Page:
Recurrent varicose veins: sonography-based re-examination of 210 patients 14 years after ligation and saphenous vein stripping.Vasa. 2006 Feb; 35(1):21-6.VASA
The objective of this study was to assess the frequency of varicose recurrence 14 years after flush ligation of the saphenofemoral (SFJ) or saphenopopliteal (SPJ) junction with additional stripping of the incompetent saphenous vein.
PATIENTS AND METHODS
Our study group comprised 245 extremities of 210 patients operated upon in 1990 for either great saphenous vein (GSV) or small saphenous vein (SSV) incompetence. Limbs were assessed with Duplex ultrasound by a practitioner other than the original surgeon and relevant patient data was recorded.
In 68.5% of re-examined limbs Duplex imaging provided no evidence for recurrent varicose veins at the former SFJ or SPJ. This included 15 legs (= 6.1%) where reflux immediately proximal to the junction but originating from adjacent veins (i.e. pudendal vein, epigastrical vein) was detected. In 31.5%, reflux from the operated SFJ or SPJ (junctional recurrence) was detected but only a minor percentage of legs (6.9%) had actually developed a clinically relevant recurrent varicosity (> 3 mm in diameter) branching out from the former junction and requiring treatment. Patients with a BMI < 30 were less likely to suffer recurrent varicose veins (no recurrence in 72.7%) than patients with a BMI > or = 30 (no recurrence in 54.5%).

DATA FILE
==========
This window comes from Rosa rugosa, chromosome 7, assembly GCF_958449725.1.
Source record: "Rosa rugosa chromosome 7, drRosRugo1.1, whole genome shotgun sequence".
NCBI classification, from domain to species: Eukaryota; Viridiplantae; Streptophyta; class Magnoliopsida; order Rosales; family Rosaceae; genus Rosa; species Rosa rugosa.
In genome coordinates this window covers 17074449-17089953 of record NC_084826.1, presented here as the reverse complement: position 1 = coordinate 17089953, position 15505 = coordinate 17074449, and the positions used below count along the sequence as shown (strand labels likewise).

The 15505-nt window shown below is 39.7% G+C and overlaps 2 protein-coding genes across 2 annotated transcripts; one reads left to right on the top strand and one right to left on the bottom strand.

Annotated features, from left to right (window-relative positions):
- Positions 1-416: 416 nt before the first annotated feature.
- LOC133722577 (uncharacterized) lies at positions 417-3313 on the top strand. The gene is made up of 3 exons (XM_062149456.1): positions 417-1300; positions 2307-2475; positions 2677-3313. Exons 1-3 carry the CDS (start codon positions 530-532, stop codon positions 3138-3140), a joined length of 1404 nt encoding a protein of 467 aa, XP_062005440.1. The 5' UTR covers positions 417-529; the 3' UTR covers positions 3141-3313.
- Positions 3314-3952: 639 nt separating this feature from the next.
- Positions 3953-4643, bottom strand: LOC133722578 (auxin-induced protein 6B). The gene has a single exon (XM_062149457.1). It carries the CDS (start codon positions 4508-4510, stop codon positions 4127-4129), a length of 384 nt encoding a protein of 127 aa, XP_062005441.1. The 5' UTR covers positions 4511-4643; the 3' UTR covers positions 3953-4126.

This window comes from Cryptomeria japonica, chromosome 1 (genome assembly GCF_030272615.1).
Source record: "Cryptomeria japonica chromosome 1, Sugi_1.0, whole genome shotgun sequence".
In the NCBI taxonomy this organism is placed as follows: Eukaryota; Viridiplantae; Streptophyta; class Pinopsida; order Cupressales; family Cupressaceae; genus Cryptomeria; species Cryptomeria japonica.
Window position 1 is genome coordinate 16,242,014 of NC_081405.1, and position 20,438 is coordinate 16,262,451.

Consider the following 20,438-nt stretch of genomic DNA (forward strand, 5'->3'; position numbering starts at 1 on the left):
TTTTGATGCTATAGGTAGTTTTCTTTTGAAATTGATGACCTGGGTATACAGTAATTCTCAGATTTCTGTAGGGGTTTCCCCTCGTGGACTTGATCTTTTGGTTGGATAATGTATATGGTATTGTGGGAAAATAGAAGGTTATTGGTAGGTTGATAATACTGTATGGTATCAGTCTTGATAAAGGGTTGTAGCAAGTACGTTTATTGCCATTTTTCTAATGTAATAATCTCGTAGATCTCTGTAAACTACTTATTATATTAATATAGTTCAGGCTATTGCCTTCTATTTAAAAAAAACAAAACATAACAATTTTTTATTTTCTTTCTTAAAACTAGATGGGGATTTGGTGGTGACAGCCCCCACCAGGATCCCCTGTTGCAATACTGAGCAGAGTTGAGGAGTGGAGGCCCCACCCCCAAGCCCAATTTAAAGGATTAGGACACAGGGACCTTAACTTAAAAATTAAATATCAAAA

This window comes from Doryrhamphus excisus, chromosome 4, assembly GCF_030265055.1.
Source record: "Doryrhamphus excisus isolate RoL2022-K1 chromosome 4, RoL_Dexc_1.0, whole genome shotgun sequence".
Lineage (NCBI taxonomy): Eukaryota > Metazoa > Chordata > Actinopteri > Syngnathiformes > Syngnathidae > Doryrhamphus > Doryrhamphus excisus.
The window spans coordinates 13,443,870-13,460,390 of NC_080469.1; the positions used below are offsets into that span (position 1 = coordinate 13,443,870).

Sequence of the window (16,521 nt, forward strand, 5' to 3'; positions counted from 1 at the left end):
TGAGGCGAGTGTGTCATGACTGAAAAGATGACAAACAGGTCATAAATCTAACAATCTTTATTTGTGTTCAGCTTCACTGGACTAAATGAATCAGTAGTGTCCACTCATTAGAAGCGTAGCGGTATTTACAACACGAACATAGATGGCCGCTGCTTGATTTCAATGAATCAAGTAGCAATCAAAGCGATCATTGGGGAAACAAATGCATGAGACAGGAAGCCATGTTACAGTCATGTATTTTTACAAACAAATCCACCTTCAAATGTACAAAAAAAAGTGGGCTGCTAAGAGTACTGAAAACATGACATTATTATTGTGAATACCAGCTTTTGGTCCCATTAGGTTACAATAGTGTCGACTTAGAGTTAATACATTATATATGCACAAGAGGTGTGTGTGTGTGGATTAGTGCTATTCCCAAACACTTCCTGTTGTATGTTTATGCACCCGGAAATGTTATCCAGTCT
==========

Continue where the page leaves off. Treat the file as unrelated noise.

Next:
14 years after flush ligation of the SFJ or SPJ with stripping of the incompetent saphenous vein, junctional recurrences were found in less than one-third of re-examined extremities. In the absence of surgical errors, we must assume neovascularisation as cause for these recurrences. Duplex US determined a clinically relevant recurrence (> 3 mm in diameter) in only 7% of limbs. Post-operative varices seem to develop less often after SPJ surgery than after SFJ surgery and according to our data, obesity (BMI > or = 30) constitutes a significant risk factor.